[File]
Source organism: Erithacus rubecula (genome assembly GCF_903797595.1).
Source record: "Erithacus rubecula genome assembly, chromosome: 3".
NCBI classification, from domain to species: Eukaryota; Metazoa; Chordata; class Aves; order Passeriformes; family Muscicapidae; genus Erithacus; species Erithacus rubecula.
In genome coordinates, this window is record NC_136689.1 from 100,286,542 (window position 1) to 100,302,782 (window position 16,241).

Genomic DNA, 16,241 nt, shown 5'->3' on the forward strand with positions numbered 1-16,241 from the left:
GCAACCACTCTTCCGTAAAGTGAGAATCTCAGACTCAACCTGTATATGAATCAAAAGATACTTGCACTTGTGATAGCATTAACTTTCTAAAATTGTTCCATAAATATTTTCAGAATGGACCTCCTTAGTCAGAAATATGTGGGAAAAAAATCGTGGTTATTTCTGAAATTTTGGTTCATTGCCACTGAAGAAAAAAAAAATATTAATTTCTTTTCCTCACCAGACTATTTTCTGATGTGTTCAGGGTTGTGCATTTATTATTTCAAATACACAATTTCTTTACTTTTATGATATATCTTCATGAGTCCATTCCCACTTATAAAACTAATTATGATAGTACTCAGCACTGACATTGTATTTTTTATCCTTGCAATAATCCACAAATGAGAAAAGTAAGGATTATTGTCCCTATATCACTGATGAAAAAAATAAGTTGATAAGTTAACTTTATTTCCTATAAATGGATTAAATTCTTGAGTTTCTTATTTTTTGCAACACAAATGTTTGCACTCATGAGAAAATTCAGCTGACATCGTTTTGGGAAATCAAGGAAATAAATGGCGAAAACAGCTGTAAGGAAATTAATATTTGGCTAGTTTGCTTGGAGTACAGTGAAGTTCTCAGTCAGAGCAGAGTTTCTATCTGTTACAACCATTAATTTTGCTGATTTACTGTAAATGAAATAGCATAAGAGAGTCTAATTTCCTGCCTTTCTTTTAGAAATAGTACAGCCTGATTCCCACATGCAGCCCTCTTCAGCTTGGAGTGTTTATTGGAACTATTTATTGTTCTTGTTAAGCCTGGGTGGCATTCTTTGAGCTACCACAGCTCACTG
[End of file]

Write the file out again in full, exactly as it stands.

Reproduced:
Source organism: Erithacus rubecula (genome assembly GCF_903797595.1).
Source record: "Erithacus rubecula genome assembly, chromosome: 3".
NCBI classification, from domain to species: Eukaryota; Metazoa; Chordata; class Aves; order Passeriformes; family Muscicapidae; genus Erithacus; species Erithacus rubecula.
In genome coordinates, this window is record NC_136689.1 from 100,286,542 (window position 1) to 100,302,782 (window position 16,241).

Genomic DNA, 16,241 nt, shown 5'->3' on the forward strand with positions numbered 1-16,241 from the left:
GCAACCACTCTTCCGTAAAGTGAGAATCTCAGACTCAACCTGTATATGAATCAAAAGATACTTGCACTTGTGATAGCATTAACTTTCTAAAATTGTTCCATAAATATTTTCAGAATGGACCTCCTTAGTCAGAAATATGTGGGAAAAAAATCGTGGTTATTTCTGAAATTTTGGTTCATTGCCACTGAAGAAAAAAAAAATATTAATTTCTTTTCCTCACCAGACTATTTTCTGATGTGTTCAGGGTTGTGCATTTATTATTTCAAATACACAATTTCTTTACTTTTATGATATATCTTCATGAGTCCATTCCCACTTATAAAACTAATTATGATAGTACTCAGCACTGACATTGTATTTTTTATCCTTGCAATAATCCACAAATGAGAAAAGTAAGGATTATTGTCCCTATATCACTGATGAAAAAAATAAGTTGATAAGTTAACTTTATTTCCTATAAATGGATTAAATTCTTGAGTTTCTTATTTTTTGCAACACAAATGTTTGCACTCATGAGAAAATTCAGCTGACATCGTTTTGGGAAATCAAGGAAATAAATGGCGAAAACAGCTGTAAGGAAATTAATATTTGGCTAGTTTGCTTGGAGTACAGTGAAGTTCTCAGTCAGAGCAGAGTTTCTATCTGTTACAACCATTAATTTTGCTGATTTACTGTAAATGAAATAGCATAAGAGAGTCTAATTTCCTGCCTTTCTTTTAGAAATAGTACAGCCTGATTCCCACATGCAGCCCTCTTCAGCTTGGAGTGTTTATTGGAACTATTTATTGTTCTTGTTAAGCCTGGGTGGCATTCTTTGAGCTACCACAGCTCACTG